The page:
To The Editor:
Put 100 psychiatrists in a room together, which is never a good idea, and we’ll disagree about any given topic, whether it be psychiatry, politics, religion, what’s for dinner, any thing. I’m exaggerating, but only a bit.
This makes a group of psychiatrists mobilizing behind the 25th Amendment remarkable. As reported in last week’s New Yorker magazine, the group, called “Duty to Warn,” recently organized kickoff events in 14 cities around the country, in some instances taking to the streets in organized “funeral marches,” complete with drum corps, a la New Orleans. (Can you imagine a bunch of tight-assed shrinks doing this? Boggles the mind.)
The group endorses Rep. Jamie Raskin, D-Maryland, who sponsored a bill, HR 1987, which proposes an “Oversight Commission on Presidential Capacity,” which, under the 25th Amendment, would serve as the congressionally appointed body to determine whether a president cannot carry out the powers and duties of his office owing to mental illness or deficiency.
What is even more remarkable is that this growing group is challenging the so-called “Goldwater rule,” an ethical principle of the American Psychiatric Association established decades ago that says psychiatrists cannot express professional opinions about public figures they haven’t personally examined.
The organizer of “Duty to Warn” points out, however, that adhering to this rule, ethical or not, has prevented psychiatrists from warning about the danger our “leader” presents. An article in Vanity Fair recently reported crisis-level discussions among Trump’s aides about how to contain a man who is “unstable,” “unraveling,” and governing by impulse delivered by Tweets (there’s that word again). Just one frightening aspect of Trump’s ignorance and narcissism is his recent attacks on the First Amendment. He appears to have no idea what it says or means.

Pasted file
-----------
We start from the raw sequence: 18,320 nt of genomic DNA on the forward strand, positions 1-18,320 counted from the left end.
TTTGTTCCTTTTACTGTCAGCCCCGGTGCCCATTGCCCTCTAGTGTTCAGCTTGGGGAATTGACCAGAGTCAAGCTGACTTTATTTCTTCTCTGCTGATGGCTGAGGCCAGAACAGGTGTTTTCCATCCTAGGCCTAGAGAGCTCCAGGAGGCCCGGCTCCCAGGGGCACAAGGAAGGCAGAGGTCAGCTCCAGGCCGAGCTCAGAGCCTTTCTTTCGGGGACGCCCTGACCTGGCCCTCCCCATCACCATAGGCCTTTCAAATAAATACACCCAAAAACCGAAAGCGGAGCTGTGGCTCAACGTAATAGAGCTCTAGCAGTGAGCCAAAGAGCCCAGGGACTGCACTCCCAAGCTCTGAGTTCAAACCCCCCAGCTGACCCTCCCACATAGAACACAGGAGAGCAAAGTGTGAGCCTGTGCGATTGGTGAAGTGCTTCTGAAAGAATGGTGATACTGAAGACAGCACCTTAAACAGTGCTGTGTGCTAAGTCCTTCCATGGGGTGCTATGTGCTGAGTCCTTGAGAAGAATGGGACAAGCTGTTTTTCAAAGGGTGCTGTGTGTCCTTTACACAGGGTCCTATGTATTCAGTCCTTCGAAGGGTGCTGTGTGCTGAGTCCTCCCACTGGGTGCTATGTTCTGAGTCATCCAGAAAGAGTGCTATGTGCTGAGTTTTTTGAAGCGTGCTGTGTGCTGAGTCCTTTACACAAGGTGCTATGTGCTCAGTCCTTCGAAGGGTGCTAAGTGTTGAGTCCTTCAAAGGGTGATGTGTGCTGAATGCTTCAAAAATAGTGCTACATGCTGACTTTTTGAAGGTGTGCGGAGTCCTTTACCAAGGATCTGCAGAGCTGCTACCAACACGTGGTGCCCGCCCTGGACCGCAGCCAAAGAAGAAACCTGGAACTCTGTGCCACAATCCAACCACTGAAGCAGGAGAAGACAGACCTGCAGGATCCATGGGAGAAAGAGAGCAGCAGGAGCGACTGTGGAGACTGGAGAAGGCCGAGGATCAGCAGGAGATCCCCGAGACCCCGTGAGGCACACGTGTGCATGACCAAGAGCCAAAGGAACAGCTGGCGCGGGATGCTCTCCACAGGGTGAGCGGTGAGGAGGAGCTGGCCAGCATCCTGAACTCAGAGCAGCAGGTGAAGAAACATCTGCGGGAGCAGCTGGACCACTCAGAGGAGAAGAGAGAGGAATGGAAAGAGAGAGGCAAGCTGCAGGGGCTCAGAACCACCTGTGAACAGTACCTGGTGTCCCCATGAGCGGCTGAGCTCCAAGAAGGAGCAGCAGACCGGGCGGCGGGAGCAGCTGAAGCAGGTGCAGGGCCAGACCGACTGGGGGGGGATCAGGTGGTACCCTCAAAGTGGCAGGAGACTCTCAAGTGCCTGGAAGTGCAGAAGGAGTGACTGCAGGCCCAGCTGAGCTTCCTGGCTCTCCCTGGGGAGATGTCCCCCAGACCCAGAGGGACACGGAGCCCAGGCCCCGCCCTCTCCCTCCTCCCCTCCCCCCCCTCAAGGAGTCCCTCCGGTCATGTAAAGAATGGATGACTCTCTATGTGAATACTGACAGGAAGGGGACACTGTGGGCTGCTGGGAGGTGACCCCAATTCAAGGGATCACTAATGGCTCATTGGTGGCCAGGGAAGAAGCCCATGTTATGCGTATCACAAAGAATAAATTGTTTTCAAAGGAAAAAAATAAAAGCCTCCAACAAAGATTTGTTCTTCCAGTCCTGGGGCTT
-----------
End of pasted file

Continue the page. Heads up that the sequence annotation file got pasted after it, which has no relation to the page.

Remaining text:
I’ve been saying it for months: This man is dangerous, presenting symptoms of several serious psychiatric illnesses as described in the American Psychiatric Association’s Diagnostic and Statistical Manual, Version 5. Now that I’m retired, I think I can say this and not violate the American Psychiatric Association’s ethical guidelines. I’m not entirely sure, but at any rate, the “Duty to Warn” trumps any ethical considerations in this particular situation. (No pun intended.) This is not a political issue, folks. This is a clear and present danger from a man who knows nothing about, nor cares what a leader is.
One final point, related to the above, directed to the military: How quickly could a battalion of combat engineers bring the lives of our brothers and sisters in Puerto Rico back to what they deserve as U.S. citizens? Can Trump really not realize, or care about, the message he sends by tossing rolls of paper towels into the crowd as he’s preparing to board Air Force One?